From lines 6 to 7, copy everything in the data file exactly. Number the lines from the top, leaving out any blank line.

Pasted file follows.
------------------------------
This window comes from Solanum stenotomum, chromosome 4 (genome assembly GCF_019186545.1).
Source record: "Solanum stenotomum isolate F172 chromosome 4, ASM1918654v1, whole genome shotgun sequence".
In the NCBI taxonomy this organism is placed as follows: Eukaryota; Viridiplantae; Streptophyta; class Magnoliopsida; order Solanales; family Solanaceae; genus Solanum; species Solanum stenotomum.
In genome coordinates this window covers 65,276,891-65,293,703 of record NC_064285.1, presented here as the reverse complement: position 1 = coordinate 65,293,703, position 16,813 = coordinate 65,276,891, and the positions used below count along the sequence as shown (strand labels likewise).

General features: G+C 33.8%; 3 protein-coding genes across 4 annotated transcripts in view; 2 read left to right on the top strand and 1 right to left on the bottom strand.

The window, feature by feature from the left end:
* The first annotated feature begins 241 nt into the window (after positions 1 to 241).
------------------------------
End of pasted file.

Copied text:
The window, feature by feature from the left end:
* The first annotated feature begins 241 nt into the window (after positions 1 to 241).